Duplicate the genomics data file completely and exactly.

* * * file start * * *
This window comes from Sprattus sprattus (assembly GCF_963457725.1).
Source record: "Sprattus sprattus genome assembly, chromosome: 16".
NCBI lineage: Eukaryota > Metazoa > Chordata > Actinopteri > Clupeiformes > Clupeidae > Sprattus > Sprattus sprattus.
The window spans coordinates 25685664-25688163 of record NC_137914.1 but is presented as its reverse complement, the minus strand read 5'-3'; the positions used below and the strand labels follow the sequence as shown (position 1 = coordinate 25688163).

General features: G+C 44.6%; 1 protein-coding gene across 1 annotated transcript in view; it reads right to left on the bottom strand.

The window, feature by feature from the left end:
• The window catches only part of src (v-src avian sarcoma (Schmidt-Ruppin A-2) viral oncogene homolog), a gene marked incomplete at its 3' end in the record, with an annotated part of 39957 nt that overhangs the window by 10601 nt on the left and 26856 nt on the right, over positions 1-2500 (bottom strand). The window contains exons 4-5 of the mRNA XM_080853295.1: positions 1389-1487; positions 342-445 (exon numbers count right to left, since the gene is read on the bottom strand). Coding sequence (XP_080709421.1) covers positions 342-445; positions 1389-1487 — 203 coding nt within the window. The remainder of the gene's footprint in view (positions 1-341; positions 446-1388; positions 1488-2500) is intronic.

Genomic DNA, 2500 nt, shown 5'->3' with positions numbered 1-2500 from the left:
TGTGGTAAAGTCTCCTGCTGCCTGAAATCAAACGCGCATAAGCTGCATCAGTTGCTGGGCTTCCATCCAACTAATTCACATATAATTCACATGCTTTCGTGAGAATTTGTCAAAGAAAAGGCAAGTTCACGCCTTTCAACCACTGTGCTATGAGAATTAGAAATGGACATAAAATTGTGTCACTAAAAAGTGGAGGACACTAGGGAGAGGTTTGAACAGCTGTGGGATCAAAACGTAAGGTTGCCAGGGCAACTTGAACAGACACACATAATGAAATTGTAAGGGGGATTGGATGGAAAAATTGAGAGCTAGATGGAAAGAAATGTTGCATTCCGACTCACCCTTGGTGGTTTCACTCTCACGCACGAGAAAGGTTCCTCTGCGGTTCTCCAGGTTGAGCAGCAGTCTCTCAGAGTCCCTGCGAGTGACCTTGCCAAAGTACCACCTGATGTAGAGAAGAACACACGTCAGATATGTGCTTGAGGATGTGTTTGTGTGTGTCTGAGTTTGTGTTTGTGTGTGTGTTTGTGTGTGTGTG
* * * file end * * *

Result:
This window comes from Sprattus sprattus (assembly GCF_963457725.1).
Source record: "Sprattus sprattus genome assembly, chromosome: 16".
NCBI lineage: Eukaryota > Metazoa > Chordata > Actinopteri > Clupeiformes > Clupeidae > Sprattus > Sprattus sprattus.
The window spans coordinates 25685664-25688163 of record NC_137914.1 but is presented as its reverse complement, the minus strand read 5'-3'; the positions used below and the strand labels follow the sequence as shown (position 1 = coordinate 25688163).

General features: G+C 44.6%; 1 protein-coding gene across 1 annotated transcript in view; it reads right to left on the bottom strand.

The window, feature by feature from the left end:
• The window catches only part of src (v-src avian sarcoma (Schmidt-Ruppin A-2) viral oncogene homolog), a gene marked incomplete at its 3' end in the record, with an annotated part of 39957 nt that overhangs the window by 10601 nt on the left and 26856 nt on the right, over positions 1-2500 (bottom strand). The window contains exons 4-5 of the mRNA XM_080853295.1: positions 1389-1487; positions 342-445 (exon numbers count right to left, since the gene is read on the bottom strand). Coding sequence (XP_080709421.1) covers positions 342-445; positions 1389-1487 — 203 coding nt within the window. The remainder of the gene's footprint in view (positions 1-341; positions 446-1388; positions 1488-2500) is intronic.

Genomic DNA, 2500 nt, shown 5'->3' with positions numbered 1-2500 from the left:
TGTGGTAAAGTCTCCTGCTGCCTGAAATCAAACGCGCATAAGCTGCATCAGTTGCTGGGCTTCCATCCAACTAATTCACATATAATTCACATGCTTTCGTGAGAATTTGTCAAAGAAAAGGCAAGTTCACGCCTTTCAACCACTGTGCTATGAGAATTAGAAATGGACATAAAATTGTGTCACTAAAAAGTGGAGGACACTAGGGAGAGGTTTGAACAGCTGTGGGATCAAAACGTAAGGTTGCCAGGGCAACTTGAACAGACACACATAATGAAATTGTAAGGGGGATTGGATGGAAAAATTGAGAGCTAGATGGAAAGAAATGTTGCATTCCGACTCACCCTTGGTGGTTTCACTCTCACGCACGAGAAAGGTTCCTCTGCGGTTCTCCAGGTTGAGCAGCAGTCTCTCAGAGTCCCTGCGAGTGACCTTGCCAAAGTACCACCTGATGTAGAGAAGAACACACGTCAGATATGTGCTTGAGGATGTGTTTGTGTGTGTCTGAGTTTGTGTTTGTGTGTGTGTTTGTGTGTGTGTG